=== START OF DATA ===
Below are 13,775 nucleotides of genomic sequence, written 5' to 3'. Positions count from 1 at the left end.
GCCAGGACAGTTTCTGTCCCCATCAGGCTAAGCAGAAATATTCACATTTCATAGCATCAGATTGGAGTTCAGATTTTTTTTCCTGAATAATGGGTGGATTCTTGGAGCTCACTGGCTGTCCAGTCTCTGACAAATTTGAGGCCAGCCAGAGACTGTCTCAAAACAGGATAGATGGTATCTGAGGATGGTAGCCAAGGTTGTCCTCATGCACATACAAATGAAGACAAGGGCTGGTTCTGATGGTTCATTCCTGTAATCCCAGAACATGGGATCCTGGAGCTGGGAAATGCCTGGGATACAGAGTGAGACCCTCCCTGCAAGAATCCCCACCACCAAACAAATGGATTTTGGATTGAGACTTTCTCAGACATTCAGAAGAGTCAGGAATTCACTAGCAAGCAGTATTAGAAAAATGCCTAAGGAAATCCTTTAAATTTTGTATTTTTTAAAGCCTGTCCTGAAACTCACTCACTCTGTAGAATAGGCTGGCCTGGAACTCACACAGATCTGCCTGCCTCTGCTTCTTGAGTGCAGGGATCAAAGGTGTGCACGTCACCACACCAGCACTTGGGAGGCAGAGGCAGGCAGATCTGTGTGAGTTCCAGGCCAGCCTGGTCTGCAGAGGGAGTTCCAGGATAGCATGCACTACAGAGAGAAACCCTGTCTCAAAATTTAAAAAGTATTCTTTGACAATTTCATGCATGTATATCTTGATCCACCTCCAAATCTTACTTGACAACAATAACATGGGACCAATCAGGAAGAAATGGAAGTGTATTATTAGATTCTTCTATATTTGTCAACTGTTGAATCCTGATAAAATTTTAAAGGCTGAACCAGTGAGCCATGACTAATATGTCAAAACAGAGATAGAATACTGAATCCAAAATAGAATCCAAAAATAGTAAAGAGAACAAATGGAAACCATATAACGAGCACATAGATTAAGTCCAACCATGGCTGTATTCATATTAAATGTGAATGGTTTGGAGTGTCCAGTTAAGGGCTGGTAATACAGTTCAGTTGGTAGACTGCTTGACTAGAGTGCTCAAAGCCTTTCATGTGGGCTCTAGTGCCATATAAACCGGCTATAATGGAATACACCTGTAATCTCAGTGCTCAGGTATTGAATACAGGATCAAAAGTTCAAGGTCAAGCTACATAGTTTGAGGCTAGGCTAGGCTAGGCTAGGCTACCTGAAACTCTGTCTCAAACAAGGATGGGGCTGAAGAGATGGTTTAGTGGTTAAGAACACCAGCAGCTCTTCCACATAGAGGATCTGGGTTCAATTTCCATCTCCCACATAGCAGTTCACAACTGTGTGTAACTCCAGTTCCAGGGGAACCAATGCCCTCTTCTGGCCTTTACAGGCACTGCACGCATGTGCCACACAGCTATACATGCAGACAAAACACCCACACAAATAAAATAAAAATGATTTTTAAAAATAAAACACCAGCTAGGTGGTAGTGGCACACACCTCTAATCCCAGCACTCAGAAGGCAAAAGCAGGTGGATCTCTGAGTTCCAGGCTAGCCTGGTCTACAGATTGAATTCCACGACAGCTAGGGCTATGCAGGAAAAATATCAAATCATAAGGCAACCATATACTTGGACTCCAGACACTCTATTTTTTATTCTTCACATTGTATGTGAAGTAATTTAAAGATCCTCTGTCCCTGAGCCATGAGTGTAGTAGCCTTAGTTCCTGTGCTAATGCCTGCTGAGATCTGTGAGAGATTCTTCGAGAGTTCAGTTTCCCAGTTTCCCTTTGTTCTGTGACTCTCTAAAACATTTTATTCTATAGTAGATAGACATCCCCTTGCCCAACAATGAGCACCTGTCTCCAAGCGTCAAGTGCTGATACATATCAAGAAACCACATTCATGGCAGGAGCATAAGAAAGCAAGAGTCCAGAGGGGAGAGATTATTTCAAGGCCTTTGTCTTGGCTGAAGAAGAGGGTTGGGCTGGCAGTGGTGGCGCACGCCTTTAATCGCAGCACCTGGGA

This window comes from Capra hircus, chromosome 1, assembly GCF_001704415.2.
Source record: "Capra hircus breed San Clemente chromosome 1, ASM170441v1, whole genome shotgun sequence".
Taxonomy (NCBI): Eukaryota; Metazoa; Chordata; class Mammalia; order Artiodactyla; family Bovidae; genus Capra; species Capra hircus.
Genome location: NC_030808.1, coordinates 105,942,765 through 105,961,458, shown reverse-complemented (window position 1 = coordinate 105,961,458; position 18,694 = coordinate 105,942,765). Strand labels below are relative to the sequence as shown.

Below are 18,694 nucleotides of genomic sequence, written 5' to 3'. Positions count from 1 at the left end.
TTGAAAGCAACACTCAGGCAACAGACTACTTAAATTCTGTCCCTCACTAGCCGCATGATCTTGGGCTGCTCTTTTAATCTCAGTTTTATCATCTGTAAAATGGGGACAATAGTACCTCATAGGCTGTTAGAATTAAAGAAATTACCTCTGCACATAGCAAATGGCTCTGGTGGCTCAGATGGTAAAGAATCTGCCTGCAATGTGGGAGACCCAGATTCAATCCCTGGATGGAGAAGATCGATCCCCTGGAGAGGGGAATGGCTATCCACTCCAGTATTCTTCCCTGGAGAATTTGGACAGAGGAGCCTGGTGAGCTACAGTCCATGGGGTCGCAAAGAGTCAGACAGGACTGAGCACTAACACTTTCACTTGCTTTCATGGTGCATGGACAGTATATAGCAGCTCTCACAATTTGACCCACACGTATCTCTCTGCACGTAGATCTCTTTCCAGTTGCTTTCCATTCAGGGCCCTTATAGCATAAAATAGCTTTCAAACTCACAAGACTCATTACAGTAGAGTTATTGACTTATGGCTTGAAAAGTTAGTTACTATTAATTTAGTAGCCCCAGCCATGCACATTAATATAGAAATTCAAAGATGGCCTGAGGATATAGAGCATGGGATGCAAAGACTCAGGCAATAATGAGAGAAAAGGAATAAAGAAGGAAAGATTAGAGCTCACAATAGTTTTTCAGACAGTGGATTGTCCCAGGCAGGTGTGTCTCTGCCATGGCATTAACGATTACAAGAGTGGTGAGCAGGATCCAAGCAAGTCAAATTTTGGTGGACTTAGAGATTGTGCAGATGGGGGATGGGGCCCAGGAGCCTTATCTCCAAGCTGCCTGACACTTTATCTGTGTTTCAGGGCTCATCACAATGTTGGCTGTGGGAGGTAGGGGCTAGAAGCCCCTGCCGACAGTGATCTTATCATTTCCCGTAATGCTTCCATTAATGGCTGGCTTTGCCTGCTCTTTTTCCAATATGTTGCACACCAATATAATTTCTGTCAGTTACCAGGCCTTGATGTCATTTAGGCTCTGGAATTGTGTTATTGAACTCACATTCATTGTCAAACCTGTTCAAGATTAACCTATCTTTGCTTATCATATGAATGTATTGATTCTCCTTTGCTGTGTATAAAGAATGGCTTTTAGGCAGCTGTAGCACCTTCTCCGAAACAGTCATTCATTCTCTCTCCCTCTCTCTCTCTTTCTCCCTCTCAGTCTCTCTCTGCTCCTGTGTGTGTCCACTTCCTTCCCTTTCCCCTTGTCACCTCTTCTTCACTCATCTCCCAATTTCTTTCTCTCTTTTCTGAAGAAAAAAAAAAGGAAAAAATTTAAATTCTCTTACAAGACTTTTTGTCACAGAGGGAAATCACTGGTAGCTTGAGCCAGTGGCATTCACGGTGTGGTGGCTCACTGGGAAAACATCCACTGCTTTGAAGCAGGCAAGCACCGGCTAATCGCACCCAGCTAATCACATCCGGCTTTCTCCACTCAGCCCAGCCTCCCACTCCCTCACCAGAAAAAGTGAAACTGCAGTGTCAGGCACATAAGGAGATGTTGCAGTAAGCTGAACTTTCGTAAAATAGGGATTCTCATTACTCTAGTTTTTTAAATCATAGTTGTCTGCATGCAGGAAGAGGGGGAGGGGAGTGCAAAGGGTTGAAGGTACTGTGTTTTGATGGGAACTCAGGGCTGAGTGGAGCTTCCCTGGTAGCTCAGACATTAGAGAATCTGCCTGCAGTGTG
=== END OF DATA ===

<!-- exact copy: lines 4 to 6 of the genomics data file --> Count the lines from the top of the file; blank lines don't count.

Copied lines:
Source record: "Capra hircus breed San Clemente chromosome 1, ASM170441v1, whole genome shotgun sequence".
Taxonomy (NCBI): Eukaryota; Metazoa; Chordata; class Mammalia; order Artiodactyla; family Bovidae; genus Capra; species Capra hircus.
Genome location: NC_030808.1, coordinates 105,942,765 through 105,961,458, shown reverse-complemented (window position 1 = coordinate 105,961,458; position 18,694 = coordinate 105,942,765). Strand labels below are relative to the sequence as shown.